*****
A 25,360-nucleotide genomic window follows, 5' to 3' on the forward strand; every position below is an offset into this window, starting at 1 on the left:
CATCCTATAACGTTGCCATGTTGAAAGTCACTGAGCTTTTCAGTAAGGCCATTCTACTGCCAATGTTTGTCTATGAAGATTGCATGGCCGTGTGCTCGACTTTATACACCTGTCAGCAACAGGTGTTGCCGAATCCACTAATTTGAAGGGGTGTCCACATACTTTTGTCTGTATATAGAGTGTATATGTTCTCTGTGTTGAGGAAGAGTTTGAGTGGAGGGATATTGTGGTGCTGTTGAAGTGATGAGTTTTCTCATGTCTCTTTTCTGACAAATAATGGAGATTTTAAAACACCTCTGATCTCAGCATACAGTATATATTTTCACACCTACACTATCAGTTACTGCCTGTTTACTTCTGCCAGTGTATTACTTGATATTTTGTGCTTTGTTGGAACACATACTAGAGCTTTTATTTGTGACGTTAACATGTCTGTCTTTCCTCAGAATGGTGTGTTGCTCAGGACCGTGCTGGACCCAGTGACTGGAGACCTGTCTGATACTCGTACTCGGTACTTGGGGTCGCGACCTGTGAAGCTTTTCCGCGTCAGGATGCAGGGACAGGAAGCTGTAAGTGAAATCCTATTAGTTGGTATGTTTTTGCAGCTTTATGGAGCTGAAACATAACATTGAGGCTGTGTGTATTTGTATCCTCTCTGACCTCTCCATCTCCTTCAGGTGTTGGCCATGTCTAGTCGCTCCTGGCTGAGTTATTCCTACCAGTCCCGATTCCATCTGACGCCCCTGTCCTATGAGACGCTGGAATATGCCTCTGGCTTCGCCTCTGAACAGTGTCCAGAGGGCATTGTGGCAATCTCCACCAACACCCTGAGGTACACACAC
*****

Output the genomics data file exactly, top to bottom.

A 25,360-nucleotide genomic window follows, 5' to 3' on the forward strand; every position below is an offset into this window, starting at 1 on the left:
CATCCTATAACGTTGCCATGTTGAAAGTCACTGAGCTTTTCAGTAAGGCCATTCTACTGCCAATGTTTGTCTATGAAGATTGCATGGCCGTGTGCTCGACTTTATACACCTGTCAGCAACAGGTGTTGCCGAATCCACTAATTTGAAGGGGTGTCCACATACTTTTGTCTGTATATAGAGTGTATATGTTCTCTGTGTTGAGGAAGAGTTTGAGTGGAGGGATATTGTGGTGCTGTTGAAGTGATGAGTTTTCTCATGTCTCTTTTCTGACAAATAATGGAGATTTTAAAACACCTCTGATCTCAGCATACAGTATATATTTTCACACCTACACTATCAGTTACTGCCTGTTTACTTCTGCCAGTGTATTACTTGATATTTTGTGCTTTGTTGGAACACATACTAGAGCTTTTATTTGTGACGTTAACATGTCTGTCTTTCCTCAGAATGGTGTGTTGCTCAGGACCGTGCTGGACCCAGTGACTGGAGACCTGTCTGATACTCGTACTCGGTACTTGGGGTCGCGACCTGTGAAGCTTTTCCGCGTCAGGATGCAGGGACAGGAAGCTGTAAGTGAAATCCTATTAGTTGGTATGTTTTTGCAGCTTTATGGAGCTGAAACATAACATTGAGGCTGTGTGTATTTGTATCCTCTCTGACCTCTCCATCTCCTTCAGGTGTTGGCCATGTCTAGTCGCTCCTGGCTGAGTTATTCCTACCAGTCCCGATTCCATCTGACGCCCCTGTCCTATGAGACGCTGGAATATGCCTCTGGCTTCGCCTCTGAACAGTGTCCAGAGGGCATTGTGGCAATCTCCACCAACACCCTGAGGTACACACAC